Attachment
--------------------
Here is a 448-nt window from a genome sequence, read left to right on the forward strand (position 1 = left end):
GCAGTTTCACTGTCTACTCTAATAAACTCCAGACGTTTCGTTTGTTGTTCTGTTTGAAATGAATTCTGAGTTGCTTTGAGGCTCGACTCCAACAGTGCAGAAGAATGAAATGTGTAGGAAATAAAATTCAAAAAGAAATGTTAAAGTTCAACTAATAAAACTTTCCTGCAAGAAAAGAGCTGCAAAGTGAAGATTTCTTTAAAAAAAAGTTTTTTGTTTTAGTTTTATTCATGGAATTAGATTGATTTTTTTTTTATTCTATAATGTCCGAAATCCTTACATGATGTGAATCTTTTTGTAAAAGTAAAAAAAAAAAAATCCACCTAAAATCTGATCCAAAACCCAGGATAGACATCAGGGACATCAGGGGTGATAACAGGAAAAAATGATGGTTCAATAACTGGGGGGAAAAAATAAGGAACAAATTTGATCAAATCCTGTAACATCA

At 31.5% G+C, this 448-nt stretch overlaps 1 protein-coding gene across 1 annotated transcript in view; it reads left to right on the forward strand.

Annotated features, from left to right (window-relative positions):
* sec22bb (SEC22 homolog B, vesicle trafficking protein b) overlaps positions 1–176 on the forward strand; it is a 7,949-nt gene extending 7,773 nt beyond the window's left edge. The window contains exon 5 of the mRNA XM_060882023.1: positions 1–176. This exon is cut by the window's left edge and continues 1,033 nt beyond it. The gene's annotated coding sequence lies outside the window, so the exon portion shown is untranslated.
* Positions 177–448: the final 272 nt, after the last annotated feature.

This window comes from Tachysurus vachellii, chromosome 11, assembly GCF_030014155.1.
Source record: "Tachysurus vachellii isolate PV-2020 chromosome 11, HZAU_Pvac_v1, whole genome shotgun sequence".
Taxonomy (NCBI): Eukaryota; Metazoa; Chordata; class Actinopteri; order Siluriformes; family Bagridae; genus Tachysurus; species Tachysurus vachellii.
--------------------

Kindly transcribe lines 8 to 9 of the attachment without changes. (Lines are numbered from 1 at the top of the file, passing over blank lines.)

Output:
Source record: "Tachysurus vachellii isolate PV-2020 chromosome 11, HZAU_Pvac_v1, whole genome shotgun sequence".
Taxonomy (NCBI): Eukaryota; Metazoa; Chordata; class Actinopteri; order Siluriformes; family Bagridae; genus Tachysurus; species Tachysurus vachellii.